In the meanwhile, there's lizard-hunting, except when they run under the yucca, which poke you in the face most uncomfortably.
Monday, August 31, 2009
In the meanwhile, there's lizard-hunting, except when they run under the yucca, which poke you in the face most uncomfortably.
Saturday, August 29, 2009
Saturday morning, writing under the grape arbor.
David is sitting with me reading Osho. Teddy is laying on the cool flagstone, Zipper beside her. Isabel, the ever independent, is out front hoping the baby quail show up again. They appeared yesterday for the first time, bobbling along behind the older quail, like fluffy bit of popcorn on toothpicks. Isabel was electrified by the sight.
No baby quail snacks in her future, however.
The quail are smart enough to know when she's out there, and she can only go out in bright light. I keep dreaming at night that she's caught outside. David, too, has been waking to the coyote howls and getting up to make sure she's still inside. In the same way the animals have been unsettled, he's been nervous in this new environment. Uncertain how to best protect us all. Isabel is always sitting in a window, watching the night.
"Would a coyote try to get Isabel through the screen?" I wondered.
"That's why I have the rifle, two sticks and my pistol under the bed," David said.
I had previously commented on the unprecedented number of weapons under our bed here.
"To beat the coyotes off Isabel?"
"More if a mountain lion comes through the screen."
"I think if someone in Eldorado had a mountain lion come through their screen, we would have heard the story," I told him.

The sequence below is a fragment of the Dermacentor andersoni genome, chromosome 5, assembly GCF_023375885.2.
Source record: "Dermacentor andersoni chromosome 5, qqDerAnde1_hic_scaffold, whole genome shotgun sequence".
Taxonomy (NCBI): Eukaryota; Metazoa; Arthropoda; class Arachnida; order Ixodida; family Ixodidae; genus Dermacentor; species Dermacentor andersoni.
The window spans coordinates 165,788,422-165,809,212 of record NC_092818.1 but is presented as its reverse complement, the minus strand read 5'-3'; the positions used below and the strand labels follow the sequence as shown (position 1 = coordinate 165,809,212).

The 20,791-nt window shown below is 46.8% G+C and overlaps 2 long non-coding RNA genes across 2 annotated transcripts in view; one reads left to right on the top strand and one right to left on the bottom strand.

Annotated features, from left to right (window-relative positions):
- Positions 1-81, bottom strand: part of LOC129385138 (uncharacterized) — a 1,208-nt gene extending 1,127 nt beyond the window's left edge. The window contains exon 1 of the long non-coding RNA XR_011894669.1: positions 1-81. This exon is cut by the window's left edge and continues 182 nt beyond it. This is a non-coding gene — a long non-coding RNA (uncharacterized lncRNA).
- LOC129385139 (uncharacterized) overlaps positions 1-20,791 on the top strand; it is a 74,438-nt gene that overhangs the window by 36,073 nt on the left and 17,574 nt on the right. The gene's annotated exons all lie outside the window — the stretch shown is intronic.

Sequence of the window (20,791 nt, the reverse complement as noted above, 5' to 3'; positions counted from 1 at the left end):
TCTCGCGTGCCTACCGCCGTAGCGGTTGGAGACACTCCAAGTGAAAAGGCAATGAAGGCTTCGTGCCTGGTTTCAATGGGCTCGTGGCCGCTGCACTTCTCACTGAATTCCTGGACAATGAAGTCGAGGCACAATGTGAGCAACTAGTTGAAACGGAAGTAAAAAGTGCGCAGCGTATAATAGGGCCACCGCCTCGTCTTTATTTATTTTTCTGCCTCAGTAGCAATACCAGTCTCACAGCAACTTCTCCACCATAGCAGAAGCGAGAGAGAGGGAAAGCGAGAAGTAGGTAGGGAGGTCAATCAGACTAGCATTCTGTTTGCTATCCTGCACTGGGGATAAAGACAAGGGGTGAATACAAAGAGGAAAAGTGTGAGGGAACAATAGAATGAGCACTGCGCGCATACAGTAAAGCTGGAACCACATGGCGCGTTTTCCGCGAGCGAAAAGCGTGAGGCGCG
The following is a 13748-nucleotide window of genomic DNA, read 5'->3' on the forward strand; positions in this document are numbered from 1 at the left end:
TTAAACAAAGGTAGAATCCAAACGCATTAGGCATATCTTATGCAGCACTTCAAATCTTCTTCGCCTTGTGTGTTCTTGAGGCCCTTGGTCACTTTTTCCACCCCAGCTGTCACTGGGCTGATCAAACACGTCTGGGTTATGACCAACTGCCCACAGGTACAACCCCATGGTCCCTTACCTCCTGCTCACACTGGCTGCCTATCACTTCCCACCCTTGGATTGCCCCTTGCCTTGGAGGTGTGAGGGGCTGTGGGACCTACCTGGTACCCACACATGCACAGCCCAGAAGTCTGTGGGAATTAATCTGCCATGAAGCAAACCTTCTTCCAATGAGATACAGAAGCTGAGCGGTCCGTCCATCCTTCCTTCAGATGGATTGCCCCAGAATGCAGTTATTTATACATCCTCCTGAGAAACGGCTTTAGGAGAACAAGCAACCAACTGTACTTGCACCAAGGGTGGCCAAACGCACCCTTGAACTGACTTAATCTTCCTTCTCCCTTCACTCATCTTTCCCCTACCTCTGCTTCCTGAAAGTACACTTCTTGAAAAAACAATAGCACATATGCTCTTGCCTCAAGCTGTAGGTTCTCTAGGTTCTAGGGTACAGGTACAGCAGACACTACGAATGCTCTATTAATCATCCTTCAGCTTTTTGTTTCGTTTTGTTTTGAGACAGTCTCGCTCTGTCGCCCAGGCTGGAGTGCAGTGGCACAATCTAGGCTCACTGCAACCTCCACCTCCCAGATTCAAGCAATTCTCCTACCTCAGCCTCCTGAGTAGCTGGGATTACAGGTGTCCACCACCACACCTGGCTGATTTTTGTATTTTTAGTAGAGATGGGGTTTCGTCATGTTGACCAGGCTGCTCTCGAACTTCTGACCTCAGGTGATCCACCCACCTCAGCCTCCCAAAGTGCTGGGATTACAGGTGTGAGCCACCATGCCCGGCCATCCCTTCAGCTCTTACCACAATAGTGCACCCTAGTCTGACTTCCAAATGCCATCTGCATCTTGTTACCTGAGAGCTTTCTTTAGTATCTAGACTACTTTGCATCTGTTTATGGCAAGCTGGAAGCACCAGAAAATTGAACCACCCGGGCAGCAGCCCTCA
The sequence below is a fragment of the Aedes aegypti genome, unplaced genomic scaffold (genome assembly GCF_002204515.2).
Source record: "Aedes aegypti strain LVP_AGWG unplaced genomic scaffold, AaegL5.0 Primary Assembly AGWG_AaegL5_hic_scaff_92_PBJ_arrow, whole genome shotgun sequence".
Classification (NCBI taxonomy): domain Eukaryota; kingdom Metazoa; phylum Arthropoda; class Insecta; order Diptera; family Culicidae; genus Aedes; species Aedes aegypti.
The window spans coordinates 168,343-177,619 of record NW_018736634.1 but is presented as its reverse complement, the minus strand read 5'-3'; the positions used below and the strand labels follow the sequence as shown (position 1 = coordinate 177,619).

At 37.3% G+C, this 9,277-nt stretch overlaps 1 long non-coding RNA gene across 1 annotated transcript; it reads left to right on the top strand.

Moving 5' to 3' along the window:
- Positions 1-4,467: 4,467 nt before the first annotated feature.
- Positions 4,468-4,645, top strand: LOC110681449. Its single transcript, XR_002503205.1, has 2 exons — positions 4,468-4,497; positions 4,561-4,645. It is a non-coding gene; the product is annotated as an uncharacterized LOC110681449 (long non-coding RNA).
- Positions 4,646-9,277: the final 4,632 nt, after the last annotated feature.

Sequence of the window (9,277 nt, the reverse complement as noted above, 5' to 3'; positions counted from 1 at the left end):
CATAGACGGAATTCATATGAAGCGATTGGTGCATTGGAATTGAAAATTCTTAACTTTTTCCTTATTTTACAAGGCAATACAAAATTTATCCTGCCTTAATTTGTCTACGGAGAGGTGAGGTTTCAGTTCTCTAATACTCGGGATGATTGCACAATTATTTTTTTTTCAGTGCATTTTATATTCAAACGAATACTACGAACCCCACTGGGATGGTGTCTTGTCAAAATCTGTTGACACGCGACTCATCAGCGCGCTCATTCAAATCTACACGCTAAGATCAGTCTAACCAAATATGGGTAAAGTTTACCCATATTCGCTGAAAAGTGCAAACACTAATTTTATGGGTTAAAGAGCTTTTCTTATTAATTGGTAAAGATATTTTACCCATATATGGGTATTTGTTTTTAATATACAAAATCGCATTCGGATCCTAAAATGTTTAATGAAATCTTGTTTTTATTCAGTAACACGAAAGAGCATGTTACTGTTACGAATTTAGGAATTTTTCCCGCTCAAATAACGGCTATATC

"Fine, make fun," he answered. "But if a mountain lion DOES come through the screen, I'll be ready. "
I know he'll settle down as he gets into the groove. I must constantly remind myself that David has never moved to a totally new place. The biggest move he's made before this was from Buffalo, Wyoming to Laramie, Wyoming.
We have recycling pick-up here, which we ain't never done had afore back in ol' Wyo. We signed up for it, for an additional $4.87/month, which seems like a great deal to me. They gave us a green can for recyclables, that's slightly smaller than the one for garbage. They pick up on a different day for that one, and only every two weeks. David fretted about remembering the dates until I put them in my Outlook calendar with a day-before reminder.
Last Wednesday was our first pick-up. Since he's got time until classes start, he spent several hours Tuesday breaking down moving boxes, since they recycle cardboard. But there was too much to fit in the can.
"Just stack up the extra next to the can," I offered. "Worst they can do is not take it."
But he didn't like that idea. He took Zip out and drove around the neighborhood to see how the other neighbors did it.
"I wonder if tomorrow is the right day," he said when he returned.
"It is," I answered without looking up from my laptop.
"Only three other neighbors have green cans out."
"Maybe not everyone has the same pick-up day. Maybe not everyone pays the extra to recycle."
"Well, none of them had extra stuff next to their cans."
At least he was satisfied that enough people put theirs out the night before that he was okay there. The next morning when we went running, I pointed out another green can, about three blocks away.
"I counted that one," he told me.
"Jeez -- how far did you go?"
"A ways. I wanted to get a good survey of how everyone was doing it."
"Why do you even care how the neighbors do it?" I asked.
"I just want to make sure to be doing things the right way."
"I'm going to have to write about this in my blog, you know," I told him.
"I know -- I don't care."
And he doesn't. One of the things I love best about David is he doesn't mind me writing about him. This is an incredibly valuable trait in someone who shares their life with a writer, especially an essayist.That, and that he'll protect me from the mountain lion coming through the screen.
Thursday, August 27, 2009
Wednesday, August 26, 2009
Instead you get Teddy watching the sunset. Or maybe looking for quail in the chamisa.